Special Climate Statement - record warmth in the Tasman Sea, New Zealand and Tasmania
Sea surface temperatures in the southern Tasman Sea rose to exceptionally high levels in late 2017 and early 2018. These temperatures were far above any others previously observed at that time of year in the region, and extended west from New Zealand to Tasmania and mainland southeast Australia. In parallel with this, land temperatures were well above average in areas near the Tasman Sea warm anomalies, with many records set both in New Zealand and in southeast Australia (especially Tasmania).
Sea surface temperatures in the southern Tasman Sea were above average throughout 2017 but rose sharply from November, reaching 2 °C or more above average over most of the Tasman Sea south of 35 °S. In November, they were at record-high levels over a region extending from New Zealand to Tasmania. This warming coincided with an extended period of blocking high pressure over the Tasman Sea sector, with monthly mean sea level pressure (MSLP) for November as much as 10 hPa above average in places, and 7.5 hPa or more above average over a belt extending from the South Island of New Zealand to west of Tasmania. Sea surface temperatures persisted at record-high levels through December 2017 and January 2018. The peak of the event had passed by February 2018, with sea surface temperatures falling below record levels but remaining well above average.
Abnormally warm conditions developed on land on both sides of the Tasman in relation to the Tasman Sea marine heat wave. In New Zealand, very warm conditions began to develop in the interior South Island from October onwards, before extending nationwide during the summer. The summer of 2017–18 (December 2017 to February 2018) was the hottest on record for New Zealand, and January 2018 was the hottest month recorded. Atmospheric moisture over much of New Zealand was also notably high during this time, and February 2018 saw several extreme rainfall events, two of which were associated with former tropical cyclones.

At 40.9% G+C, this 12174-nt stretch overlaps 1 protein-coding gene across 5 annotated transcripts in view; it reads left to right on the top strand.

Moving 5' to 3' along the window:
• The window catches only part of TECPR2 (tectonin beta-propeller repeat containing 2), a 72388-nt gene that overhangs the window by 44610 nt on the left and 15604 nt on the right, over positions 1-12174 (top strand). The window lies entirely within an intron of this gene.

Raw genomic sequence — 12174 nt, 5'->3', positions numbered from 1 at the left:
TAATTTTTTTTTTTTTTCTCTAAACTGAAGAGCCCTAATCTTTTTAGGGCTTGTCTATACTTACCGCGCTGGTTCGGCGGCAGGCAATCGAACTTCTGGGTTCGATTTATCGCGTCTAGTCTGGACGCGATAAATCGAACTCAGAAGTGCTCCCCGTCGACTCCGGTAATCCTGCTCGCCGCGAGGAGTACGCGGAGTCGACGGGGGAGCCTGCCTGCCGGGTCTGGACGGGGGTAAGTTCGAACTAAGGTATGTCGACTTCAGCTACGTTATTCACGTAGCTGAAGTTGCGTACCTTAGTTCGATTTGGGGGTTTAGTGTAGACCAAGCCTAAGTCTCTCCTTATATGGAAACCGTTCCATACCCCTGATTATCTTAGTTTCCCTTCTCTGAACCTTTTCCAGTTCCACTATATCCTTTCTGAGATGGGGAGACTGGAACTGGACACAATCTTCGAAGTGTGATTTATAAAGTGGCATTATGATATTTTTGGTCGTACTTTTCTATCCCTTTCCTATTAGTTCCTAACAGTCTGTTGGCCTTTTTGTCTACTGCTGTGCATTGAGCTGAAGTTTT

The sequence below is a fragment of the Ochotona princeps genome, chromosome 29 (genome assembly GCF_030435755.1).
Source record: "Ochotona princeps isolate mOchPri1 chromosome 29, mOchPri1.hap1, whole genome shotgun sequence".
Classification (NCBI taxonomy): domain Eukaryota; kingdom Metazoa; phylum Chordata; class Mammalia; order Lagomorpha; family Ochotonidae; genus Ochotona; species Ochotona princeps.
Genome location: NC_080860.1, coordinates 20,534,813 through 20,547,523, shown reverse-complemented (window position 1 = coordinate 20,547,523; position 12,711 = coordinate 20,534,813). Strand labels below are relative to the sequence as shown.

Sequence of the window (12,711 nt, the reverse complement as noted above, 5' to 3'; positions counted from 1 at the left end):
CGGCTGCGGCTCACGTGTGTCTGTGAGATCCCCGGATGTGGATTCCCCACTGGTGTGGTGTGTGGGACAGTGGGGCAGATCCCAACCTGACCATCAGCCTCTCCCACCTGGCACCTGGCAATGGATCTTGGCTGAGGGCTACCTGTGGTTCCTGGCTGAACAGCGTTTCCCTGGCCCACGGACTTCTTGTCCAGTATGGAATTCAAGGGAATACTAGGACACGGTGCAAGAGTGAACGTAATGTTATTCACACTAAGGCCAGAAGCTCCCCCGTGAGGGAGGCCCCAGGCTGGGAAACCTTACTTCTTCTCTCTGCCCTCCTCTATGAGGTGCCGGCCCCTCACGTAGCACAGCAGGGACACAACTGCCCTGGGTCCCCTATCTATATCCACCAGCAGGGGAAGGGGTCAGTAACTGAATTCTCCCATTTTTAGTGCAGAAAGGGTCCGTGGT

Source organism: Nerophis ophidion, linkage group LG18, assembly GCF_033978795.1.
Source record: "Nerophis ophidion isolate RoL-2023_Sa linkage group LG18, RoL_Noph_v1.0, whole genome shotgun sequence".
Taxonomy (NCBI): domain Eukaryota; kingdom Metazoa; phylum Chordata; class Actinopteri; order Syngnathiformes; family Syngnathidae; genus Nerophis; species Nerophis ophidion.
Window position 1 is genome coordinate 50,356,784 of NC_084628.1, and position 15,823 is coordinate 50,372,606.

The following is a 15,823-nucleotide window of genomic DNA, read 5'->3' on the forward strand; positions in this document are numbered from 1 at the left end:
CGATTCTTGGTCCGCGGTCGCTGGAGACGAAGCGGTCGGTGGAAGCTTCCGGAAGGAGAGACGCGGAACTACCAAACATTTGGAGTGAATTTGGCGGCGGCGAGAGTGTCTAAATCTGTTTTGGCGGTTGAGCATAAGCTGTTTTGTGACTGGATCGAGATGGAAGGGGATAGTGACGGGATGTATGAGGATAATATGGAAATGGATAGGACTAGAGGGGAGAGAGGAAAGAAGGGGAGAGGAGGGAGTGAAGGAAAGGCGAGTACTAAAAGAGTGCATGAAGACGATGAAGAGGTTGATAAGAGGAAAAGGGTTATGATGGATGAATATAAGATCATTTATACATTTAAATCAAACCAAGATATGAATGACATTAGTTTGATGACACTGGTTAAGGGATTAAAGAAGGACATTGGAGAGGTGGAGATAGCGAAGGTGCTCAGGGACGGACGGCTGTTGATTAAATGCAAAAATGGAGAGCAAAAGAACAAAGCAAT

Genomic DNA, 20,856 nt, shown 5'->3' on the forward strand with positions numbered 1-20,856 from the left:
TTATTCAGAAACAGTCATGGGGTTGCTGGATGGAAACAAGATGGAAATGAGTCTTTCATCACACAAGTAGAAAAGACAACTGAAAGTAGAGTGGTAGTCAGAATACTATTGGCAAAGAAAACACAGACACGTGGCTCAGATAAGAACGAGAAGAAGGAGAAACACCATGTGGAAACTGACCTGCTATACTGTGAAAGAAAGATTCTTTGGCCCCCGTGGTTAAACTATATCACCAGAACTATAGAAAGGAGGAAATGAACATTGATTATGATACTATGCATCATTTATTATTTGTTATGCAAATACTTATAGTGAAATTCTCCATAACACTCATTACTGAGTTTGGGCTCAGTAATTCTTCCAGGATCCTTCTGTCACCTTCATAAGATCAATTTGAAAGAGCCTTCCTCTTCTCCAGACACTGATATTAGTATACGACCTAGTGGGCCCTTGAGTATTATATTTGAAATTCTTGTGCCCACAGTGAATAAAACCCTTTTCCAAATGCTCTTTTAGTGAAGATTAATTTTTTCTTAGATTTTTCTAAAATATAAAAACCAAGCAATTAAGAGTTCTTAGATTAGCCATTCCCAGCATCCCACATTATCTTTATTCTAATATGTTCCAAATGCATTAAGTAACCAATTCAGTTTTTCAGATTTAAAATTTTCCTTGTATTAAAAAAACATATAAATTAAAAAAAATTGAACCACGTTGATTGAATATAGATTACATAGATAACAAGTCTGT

Tasmania also warmed markedly from October 2017 onwards. In Tasmania, November was the most extreme month of the period, with the largest mean temperature anomaly on record for any month in the State. October 2017, December 2017 and January 2018 were all the second-warmest on record for the respective month, and the October–January and November–January periods were both the warmest on record by substantial margins. Tasmania cooled substantially in February 2018 with temperatures in that month close to average, resulting in summer mean temperatures falling below record levels. It was also a very warm period in coastal and near-coastal areas of mainland southeast Australia, particularly southern Victoria and adjacent areas of southeast South Australia and the southern New South Wales coast, although conditions in these regions were generally less exceptional than those in Tasmania.
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